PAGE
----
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Full text of "Metallurgy Of Cast Iron"

138                        METALLURGY   OF   CAST   IRON.
the iron at that spot. And the same is to be said where the swab or ill '' tempered '' sand causes one spot or portion of the mould to be different from another, or the venting is inadequate for the free escape of gas or steam. Hard grades of iron are more liable to an ill /diffusion of the carbons than soft grades, especially so where the former is melted or poured dull. Light castings are also much more liable to an ill diffusion of the state of the carbon than heavy castings. The above statements also give additional reasons why test bars as small as one-half inch square, or any having square corners, are not the best standards for making comparison of mixtures, etc.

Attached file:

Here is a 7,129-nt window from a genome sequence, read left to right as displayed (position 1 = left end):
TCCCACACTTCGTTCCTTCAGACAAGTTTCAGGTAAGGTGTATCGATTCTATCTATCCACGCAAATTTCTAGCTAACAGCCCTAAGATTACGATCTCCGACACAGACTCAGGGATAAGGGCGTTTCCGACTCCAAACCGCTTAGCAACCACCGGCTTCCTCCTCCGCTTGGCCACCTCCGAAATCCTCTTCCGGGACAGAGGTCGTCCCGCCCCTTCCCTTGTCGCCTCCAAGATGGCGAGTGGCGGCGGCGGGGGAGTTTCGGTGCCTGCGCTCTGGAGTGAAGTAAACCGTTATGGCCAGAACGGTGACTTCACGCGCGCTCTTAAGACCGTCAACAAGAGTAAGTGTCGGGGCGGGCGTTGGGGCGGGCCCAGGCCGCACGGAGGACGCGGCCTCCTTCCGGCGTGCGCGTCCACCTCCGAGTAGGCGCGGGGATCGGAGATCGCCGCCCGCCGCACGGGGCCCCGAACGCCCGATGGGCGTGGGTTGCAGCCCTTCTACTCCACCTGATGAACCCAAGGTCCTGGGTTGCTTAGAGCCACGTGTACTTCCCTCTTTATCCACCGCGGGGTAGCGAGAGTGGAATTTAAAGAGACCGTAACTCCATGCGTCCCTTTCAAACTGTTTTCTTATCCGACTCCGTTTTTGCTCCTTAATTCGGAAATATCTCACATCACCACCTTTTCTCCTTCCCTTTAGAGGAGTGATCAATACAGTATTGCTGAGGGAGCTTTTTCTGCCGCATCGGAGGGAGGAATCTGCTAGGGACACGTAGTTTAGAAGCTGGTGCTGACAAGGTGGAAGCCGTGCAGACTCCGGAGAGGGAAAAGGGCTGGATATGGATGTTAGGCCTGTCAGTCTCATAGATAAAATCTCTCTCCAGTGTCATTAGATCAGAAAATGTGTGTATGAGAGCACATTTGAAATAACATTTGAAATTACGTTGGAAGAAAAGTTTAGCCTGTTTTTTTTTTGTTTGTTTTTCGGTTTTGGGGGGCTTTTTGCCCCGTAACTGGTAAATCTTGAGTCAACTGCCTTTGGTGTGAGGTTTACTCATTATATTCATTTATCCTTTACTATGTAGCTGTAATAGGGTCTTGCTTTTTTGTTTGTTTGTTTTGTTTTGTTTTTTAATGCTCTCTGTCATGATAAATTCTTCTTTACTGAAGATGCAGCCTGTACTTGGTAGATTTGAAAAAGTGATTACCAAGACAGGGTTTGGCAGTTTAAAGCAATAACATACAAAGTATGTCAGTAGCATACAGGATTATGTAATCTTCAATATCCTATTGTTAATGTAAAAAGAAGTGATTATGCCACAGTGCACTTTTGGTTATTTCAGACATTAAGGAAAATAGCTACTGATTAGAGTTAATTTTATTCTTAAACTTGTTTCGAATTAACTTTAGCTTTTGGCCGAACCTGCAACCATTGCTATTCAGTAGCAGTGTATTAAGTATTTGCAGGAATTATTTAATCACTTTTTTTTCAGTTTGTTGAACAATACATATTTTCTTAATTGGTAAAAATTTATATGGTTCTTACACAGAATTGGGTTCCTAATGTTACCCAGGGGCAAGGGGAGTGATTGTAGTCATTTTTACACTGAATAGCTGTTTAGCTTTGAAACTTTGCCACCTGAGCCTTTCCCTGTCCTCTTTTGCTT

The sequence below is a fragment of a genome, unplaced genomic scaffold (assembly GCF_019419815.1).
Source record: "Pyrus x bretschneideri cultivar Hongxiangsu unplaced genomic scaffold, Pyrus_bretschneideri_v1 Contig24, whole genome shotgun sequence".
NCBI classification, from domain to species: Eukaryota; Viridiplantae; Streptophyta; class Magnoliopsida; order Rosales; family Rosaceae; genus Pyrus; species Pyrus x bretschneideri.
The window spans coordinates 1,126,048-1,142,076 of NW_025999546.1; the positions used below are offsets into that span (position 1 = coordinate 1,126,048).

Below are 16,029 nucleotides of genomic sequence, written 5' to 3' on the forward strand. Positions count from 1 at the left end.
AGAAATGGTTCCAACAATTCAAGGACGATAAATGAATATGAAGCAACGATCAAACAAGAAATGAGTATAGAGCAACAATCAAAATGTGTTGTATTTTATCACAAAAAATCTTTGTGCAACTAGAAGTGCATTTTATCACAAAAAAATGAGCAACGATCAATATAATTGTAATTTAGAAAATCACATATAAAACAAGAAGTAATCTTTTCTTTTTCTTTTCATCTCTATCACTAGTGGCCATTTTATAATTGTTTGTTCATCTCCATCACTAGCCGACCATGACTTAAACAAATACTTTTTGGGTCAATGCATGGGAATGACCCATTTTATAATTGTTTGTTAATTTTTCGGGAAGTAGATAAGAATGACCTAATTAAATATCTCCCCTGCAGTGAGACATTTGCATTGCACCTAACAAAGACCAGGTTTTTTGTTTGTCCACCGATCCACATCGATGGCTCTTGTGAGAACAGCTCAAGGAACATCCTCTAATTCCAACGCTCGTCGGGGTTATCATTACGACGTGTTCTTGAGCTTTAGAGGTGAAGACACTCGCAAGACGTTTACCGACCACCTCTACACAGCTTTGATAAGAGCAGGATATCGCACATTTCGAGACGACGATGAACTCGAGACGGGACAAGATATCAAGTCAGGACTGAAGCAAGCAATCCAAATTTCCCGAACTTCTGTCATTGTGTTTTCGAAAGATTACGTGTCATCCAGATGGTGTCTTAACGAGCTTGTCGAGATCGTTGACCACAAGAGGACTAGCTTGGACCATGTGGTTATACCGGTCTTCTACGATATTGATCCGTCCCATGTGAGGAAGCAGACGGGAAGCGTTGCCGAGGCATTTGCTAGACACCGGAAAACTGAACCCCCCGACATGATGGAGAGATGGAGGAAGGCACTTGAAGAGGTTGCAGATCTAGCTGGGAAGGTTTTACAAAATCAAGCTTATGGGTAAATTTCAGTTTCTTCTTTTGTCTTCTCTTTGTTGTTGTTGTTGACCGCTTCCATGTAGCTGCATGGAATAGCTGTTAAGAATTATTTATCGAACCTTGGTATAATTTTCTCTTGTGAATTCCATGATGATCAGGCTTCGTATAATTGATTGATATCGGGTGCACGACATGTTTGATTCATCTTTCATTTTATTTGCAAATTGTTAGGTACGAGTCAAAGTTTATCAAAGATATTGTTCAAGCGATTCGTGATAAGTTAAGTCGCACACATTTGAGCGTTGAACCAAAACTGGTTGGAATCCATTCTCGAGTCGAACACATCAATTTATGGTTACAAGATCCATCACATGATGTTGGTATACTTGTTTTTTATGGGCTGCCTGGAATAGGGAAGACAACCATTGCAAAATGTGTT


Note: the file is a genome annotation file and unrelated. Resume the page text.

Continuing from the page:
By re-melting pig iron we effect a mixing process in which the chemical constituents of the castings will be uniform unless they are distorted by means of dull iron, hard ramming, wet sands, ill venting, ori i chills, as above stated. The metalloids most liable to segregate are the carbons and silicon. Chiefly with the first named lie most of the phenomena which effect segregation in castings, and which are defined simply by one part being higher in graphitic or combined carbon than another. Some have claimed the existence of '' sulphur spots '' in castings. With iron melted or poured dull these may exist, but with the reverse conditions the writer has reason to believe, from analyses which he has conducted, that sulphur will generally be found uniformly distributed throughout a casting that has not blown or from any cause been chilled.using different proportions of combined or graphitic carbon A rammer should never be allowed to hit a pattern, as this causes a hard spot on the mould which, in light castings, can change the character of the carbons orhe one analysis which may be given is simply an average of the whole, generally taken from the two ends andith the uncertainty of furnace workings when in urgent need of ten hundred             jon of iron; and Sir........................    2,720     "